The number of SSE in the three districts has being growing at a fast pace during the past ten years, yet some obstacles and constraints were found: 1) some women do not want to get loans because they don’t want to get indebted. 2) Women tend to spend the loan for household consumption right after funding. 3) In some circumstances women argued that they prefer saving on the Commercial Bank (instead of the MFI) or other saving instruments in order to be able to dispose of the money whenever they need.

Although the formalization programme follows the policy of saving first, i.e. instilling the attitude to saving through trainings, the constraints come from the vicious circle of poverty: fear of risk of those who are “too poor to save” Furthermore, or as consequence of this, the state of the large majority of the small businesses we have seen could be defined as not better than “stagnant”, although they were initiated 6 or 7 years earlier.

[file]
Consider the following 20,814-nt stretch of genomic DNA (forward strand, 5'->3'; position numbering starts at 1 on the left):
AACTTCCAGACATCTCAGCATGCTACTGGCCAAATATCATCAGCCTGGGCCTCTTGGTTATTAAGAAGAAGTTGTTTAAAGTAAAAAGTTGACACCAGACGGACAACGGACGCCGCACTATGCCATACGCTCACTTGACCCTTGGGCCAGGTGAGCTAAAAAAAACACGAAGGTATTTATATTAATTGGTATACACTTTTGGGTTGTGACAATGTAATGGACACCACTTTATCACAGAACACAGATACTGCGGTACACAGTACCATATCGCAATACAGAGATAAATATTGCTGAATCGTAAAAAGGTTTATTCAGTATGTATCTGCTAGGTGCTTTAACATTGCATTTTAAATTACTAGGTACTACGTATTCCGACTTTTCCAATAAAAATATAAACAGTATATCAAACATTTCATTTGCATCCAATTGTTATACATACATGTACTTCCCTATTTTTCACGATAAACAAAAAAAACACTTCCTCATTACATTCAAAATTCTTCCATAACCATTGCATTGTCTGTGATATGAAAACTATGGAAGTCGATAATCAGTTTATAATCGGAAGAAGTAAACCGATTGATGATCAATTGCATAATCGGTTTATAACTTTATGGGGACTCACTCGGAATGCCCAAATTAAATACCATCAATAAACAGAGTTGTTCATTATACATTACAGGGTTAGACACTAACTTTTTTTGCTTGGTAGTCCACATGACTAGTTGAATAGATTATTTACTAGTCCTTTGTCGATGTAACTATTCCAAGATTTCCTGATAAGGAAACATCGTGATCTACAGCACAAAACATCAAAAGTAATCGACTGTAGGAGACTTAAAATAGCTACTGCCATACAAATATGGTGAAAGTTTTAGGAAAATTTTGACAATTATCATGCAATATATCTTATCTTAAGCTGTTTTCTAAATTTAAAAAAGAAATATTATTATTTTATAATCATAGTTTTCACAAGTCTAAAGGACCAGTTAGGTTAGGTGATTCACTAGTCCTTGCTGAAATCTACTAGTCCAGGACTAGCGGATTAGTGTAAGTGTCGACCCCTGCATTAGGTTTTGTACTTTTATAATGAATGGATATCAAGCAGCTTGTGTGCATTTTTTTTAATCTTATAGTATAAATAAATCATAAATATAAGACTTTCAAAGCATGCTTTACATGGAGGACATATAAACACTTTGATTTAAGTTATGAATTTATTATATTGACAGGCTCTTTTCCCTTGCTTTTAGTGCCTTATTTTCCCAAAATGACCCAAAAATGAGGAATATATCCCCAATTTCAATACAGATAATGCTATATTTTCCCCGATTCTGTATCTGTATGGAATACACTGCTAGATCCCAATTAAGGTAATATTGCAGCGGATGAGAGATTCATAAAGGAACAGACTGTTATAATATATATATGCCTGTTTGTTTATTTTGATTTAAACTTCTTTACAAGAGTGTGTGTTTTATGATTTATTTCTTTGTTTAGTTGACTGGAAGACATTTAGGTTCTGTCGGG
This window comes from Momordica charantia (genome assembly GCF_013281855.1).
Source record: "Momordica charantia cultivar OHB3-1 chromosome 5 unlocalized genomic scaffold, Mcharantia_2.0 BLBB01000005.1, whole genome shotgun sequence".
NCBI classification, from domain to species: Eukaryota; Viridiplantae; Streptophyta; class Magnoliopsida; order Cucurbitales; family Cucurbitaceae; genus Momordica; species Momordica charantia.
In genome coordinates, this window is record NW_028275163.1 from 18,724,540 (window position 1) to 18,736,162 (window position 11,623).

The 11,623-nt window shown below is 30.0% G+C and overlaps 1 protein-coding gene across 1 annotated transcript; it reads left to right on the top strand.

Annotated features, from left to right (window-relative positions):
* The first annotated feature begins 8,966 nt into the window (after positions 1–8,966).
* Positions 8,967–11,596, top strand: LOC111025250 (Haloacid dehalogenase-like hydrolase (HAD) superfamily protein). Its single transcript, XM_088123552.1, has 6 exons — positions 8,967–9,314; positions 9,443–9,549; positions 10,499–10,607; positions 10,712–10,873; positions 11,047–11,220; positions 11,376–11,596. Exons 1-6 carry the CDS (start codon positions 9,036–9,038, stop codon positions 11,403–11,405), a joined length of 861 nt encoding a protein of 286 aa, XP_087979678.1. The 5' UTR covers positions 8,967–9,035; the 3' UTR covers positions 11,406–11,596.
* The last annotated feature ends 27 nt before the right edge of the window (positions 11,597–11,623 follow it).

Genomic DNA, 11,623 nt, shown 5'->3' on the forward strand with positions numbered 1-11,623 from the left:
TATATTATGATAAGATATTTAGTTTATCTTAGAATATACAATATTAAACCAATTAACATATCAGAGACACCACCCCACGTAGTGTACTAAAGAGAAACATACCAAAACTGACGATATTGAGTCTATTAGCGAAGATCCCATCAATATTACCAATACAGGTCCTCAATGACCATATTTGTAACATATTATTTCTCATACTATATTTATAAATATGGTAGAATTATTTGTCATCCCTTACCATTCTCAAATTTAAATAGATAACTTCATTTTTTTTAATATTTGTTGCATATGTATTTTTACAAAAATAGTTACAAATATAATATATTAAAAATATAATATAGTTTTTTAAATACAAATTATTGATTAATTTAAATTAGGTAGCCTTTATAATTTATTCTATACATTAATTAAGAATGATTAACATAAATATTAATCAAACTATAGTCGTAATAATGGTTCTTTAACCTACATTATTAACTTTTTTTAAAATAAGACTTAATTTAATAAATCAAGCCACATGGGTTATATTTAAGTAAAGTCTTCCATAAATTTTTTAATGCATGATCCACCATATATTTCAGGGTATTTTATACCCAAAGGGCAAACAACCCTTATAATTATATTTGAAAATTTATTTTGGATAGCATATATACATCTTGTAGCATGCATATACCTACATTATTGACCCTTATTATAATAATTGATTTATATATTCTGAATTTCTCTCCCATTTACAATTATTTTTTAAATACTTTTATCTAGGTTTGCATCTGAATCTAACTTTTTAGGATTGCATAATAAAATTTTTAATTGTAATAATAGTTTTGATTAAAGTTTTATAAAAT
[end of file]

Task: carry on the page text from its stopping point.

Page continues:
The larger becomes the informal sector, the more social protection becomes an issue as shown by the use made of loans. At the moment (but it might be too early to evaluate) we may state that micro finance prevents declining into greater poverty, but not growth out of poverty. Is there a way out of these constraints?

Can Cooperatives be a way out?